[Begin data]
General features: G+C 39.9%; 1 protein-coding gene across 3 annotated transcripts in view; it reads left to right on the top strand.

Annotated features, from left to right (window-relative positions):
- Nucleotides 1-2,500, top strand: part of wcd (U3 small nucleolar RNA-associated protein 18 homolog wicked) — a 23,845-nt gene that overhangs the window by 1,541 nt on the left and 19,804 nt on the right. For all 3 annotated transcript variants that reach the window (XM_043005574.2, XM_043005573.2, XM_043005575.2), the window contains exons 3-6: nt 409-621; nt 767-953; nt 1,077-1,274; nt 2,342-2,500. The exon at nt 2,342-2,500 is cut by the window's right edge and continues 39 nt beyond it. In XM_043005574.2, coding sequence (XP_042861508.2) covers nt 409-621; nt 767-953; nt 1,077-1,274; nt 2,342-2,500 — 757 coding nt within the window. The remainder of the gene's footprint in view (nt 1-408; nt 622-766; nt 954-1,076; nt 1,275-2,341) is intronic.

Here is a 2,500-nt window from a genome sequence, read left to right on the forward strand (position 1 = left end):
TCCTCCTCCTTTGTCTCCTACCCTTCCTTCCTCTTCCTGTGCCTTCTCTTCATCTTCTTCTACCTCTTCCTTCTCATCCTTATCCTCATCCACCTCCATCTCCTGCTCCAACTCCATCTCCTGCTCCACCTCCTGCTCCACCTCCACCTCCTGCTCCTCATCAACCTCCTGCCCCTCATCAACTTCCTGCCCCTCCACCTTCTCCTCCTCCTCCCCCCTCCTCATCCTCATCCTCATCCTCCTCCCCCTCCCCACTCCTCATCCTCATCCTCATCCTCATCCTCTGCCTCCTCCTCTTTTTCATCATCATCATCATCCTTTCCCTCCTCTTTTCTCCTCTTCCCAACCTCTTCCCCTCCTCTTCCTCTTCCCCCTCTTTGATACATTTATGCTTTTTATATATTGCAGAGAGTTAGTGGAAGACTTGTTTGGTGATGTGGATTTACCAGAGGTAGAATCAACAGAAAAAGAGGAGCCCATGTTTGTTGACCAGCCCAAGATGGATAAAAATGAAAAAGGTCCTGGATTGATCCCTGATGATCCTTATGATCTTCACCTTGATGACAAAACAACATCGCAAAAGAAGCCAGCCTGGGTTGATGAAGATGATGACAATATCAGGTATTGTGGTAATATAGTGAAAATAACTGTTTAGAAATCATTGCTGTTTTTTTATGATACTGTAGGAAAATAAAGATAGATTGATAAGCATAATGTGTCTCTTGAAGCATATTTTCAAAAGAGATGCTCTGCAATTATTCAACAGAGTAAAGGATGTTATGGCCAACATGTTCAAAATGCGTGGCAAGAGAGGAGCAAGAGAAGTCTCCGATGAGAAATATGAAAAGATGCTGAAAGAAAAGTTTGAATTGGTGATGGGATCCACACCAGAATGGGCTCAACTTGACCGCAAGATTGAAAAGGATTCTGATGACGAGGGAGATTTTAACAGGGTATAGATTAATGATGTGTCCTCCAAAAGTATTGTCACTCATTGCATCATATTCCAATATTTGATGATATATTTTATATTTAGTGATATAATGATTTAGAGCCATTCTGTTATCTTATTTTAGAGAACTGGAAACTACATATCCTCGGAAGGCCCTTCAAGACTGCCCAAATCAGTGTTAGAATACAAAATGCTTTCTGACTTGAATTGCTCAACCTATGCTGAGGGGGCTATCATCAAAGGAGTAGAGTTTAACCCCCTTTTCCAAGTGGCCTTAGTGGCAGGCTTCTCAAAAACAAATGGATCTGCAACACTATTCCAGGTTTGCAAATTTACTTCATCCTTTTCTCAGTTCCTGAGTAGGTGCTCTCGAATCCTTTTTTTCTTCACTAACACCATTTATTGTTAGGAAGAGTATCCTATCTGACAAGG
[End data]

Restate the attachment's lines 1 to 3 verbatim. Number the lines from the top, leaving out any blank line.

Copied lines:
General features: G+C 39.9%; 1 protein-coding gene across 3 annotated transcripts in view; it reads left to right on the top strand.

Annotated features, from left to right (window-relative positions):
- Nucleotides 1-2,500, top strand: part of wcd (U3 small nucleolar RNA-associated protein 18 homolog wicked) — a 23,845-nt gene that overhangs the window by 1,541 nt on the left and 19,804 nt on the right. For all 3 annotated transcript variants that reach the window (XM_043005574.2, XM_043005573.2, XM_043005575.2), the window contains exons 3-6: nt 409-621; nt 767-953; nt 1,077-1,274; nt 2,342-2,500. The exon at nt 2,342-2,500 is cut by the window's right edge and continues 39 nt beyond it. In XM_043005574.2, coding sequence (XP_042861508.2) covers nt 409-621; nt 767-953; nt 1,077-1,274; nt 2,342-2,500 — 757 coding nt within the window. The remainder of the gene's footprint in view (nt 1-408; nt 622-766; nt 954-1,076; nt 1,275-2,341) is intronic.